So finds the new Bloomberg poll:
Which of the following approaches is more likely to be successful in growing the U.S. economy and creating jobs?
Spending cuts and tax cuts will give businesses more confidence to hire: 57
Government needs to keep spending at current level now becaue the job market is so weak: 13
Government needs to spend more to stimulate the economy: 23
Fifty seven percent believes in what Paul Krugman has labeled the “confidence fairy,” i.e., the GOP argument that cutting spending will create jobs by restoring business confidence. Only 23 percent think more spending is in order. This bolsters the case, made by me and many others, that Dems have essentially lost the argument over whether government can create jobs, a problem that’s partly of their own making, because they’ve essentially endorsed the conservative economic vision by aggreeing to fight it out on the GOP’s austerity/cut-cut-cut turf.
But I think there’s another point to be drawn from the Bloomberg poll: The degree to which voter opinion is in flux on the larger ongoing arguments between conservatives and liberals.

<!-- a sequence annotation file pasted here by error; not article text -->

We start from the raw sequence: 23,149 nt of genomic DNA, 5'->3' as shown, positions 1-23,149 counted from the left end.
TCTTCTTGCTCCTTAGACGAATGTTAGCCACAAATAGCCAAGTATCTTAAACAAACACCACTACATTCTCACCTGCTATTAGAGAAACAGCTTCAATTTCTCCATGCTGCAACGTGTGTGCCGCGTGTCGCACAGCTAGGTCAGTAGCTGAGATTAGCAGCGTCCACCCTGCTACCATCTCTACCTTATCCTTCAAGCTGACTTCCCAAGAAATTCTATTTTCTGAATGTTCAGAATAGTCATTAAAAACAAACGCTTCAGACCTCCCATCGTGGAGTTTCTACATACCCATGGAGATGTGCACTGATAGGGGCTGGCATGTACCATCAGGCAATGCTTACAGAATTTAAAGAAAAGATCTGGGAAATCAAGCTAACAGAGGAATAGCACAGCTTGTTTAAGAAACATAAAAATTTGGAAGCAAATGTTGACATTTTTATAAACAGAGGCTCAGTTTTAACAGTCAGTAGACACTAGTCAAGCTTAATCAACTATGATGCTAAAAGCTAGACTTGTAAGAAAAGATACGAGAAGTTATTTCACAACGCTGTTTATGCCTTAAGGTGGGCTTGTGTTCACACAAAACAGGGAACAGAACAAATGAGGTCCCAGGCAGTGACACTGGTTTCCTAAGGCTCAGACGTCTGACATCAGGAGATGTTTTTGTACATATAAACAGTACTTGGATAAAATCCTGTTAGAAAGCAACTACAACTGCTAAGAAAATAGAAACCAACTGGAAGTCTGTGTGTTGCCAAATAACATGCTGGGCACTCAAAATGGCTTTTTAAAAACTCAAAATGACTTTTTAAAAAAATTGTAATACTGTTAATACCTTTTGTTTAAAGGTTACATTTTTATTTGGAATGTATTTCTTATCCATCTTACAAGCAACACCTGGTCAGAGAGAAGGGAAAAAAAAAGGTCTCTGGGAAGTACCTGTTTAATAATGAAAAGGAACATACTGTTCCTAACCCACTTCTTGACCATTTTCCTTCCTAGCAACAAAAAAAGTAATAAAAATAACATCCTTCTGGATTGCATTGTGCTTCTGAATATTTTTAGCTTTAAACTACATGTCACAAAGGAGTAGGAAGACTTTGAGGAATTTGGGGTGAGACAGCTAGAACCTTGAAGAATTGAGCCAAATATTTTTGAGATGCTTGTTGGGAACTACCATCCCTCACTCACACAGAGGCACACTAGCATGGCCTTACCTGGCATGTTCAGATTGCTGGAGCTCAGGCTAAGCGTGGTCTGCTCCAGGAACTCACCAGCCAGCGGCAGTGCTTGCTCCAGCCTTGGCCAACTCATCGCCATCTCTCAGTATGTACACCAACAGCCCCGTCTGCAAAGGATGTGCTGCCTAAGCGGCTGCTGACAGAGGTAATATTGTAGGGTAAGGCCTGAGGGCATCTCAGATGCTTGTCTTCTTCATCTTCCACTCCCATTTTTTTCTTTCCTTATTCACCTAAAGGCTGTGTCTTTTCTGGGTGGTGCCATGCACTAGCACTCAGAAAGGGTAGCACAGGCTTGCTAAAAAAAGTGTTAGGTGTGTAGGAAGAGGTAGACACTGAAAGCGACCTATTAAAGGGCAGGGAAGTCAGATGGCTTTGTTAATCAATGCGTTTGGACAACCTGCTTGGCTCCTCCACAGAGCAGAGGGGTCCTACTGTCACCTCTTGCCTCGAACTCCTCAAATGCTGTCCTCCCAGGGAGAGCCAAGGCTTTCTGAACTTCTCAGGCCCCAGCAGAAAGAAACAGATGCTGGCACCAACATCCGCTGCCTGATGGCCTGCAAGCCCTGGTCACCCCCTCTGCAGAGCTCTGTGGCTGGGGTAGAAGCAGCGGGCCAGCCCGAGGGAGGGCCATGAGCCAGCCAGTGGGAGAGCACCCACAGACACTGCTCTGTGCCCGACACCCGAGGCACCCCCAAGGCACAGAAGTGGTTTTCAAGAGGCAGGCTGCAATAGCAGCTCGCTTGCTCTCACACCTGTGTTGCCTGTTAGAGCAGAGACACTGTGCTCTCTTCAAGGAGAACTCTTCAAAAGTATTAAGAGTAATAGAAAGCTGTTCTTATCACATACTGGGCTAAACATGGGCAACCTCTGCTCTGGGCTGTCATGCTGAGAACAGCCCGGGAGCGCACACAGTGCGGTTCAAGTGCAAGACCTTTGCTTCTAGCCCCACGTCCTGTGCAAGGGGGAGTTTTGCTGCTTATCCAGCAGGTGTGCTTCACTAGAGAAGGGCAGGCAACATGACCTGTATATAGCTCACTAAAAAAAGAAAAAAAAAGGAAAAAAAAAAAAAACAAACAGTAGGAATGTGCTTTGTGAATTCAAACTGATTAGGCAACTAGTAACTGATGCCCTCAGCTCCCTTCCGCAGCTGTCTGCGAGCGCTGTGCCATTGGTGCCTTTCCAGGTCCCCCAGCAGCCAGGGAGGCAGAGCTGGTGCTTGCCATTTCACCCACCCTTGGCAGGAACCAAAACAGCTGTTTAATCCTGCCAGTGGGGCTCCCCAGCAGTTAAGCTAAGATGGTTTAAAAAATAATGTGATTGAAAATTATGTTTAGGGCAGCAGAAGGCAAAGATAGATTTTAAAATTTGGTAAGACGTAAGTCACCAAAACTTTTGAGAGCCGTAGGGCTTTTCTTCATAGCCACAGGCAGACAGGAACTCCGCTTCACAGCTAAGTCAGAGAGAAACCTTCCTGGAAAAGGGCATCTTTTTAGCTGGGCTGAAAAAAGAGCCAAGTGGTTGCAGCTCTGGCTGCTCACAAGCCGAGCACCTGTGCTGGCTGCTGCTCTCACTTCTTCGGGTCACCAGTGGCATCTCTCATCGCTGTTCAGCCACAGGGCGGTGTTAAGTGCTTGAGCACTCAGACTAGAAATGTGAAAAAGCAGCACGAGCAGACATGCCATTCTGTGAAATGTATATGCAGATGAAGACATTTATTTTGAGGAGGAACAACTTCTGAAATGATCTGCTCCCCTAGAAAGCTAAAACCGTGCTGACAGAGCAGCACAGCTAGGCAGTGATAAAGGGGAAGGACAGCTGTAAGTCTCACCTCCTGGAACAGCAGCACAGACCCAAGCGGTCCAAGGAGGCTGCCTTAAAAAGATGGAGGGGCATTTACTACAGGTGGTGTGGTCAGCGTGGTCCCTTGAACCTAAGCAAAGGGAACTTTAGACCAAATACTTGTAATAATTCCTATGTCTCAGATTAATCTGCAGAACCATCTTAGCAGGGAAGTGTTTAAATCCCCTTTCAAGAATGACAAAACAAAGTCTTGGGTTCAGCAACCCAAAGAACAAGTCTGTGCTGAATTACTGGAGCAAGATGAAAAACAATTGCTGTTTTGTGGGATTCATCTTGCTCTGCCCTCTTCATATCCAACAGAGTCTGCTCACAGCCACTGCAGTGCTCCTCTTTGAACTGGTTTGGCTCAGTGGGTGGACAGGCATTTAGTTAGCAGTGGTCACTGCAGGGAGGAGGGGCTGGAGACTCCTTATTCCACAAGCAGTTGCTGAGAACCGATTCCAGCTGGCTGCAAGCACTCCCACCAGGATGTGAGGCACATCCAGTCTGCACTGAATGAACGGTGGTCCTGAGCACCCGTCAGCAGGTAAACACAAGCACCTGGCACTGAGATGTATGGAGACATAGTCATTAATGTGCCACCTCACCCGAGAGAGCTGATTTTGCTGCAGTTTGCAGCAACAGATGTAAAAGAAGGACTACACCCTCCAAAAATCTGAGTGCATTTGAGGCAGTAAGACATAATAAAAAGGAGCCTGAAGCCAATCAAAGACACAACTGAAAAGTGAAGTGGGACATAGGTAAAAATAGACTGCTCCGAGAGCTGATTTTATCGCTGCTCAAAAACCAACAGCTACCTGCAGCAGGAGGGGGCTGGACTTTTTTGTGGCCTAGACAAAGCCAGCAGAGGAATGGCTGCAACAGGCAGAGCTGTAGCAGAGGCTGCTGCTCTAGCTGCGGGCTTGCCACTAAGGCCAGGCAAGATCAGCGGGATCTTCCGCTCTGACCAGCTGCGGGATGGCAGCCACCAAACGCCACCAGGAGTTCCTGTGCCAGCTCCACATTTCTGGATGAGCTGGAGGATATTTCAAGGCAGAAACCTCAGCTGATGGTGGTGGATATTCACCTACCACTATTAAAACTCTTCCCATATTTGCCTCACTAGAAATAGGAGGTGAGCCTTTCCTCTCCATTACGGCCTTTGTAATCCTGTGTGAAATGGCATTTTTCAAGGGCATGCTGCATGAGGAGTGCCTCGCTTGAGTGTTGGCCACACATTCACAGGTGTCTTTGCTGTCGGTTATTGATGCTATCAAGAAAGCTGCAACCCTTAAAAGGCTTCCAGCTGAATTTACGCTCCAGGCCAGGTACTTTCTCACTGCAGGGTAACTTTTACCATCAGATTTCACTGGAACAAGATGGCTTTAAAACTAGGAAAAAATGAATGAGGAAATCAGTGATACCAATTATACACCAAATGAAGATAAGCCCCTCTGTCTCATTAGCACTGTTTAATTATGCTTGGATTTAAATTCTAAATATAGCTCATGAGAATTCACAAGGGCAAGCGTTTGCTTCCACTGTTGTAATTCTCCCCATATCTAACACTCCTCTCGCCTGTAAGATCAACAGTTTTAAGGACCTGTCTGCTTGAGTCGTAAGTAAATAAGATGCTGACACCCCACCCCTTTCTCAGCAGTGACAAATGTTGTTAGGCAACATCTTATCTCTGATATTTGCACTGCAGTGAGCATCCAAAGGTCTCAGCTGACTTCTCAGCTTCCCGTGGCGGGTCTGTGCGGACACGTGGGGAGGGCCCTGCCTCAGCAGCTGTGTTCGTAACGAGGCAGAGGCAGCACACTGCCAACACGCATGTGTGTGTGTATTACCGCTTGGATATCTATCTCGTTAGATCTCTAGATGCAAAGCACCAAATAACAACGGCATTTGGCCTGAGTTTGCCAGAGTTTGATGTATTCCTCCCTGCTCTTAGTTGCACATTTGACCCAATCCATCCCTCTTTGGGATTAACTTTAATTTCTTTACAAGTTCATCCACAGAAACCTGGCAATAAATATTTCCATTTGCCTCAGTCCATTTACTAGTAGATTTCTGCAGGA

For instance: In addition to the confidence fairy, the poll also shows broad public agreement with conservatives on other fronts. An abysmal 33 percent approve of Obama on the economy. Fifty-one percent say Obama’s economic plan will not help create jobs.
But the poll also shows broad agreement with liberals, too. Forty-six percent see jobs as the most important issue facing the country, while a meager 18 percent identifies government spending and an even lower 12 percent identifies deficit reduction. Obama edges Republicans on who has the better vision for the economy, 43-41. A whopping 71 percent favor federal aid to states to avert layoffs of teachers and cops. Fifty-one percent say the deficit “supercommittee” should focus on hiking taxes on the rich, versus only 35 percent who want the focus on entitlements cuts.
In other words, while there’s no sugar-coating Obama’s terrible numbers on the economy, and while the picture is dark for liberals, the bad economy has left voter opinion volatile, complex, not easily categorized, and not fixed in stone. As many others have observed, the consequences of the volatility of the present moment are unpredictable. All of which is to say that the sustained argument Obama is about to initiate with his planned jobs offensive — which will help define Campaign 2012 — has a great deal riding on it.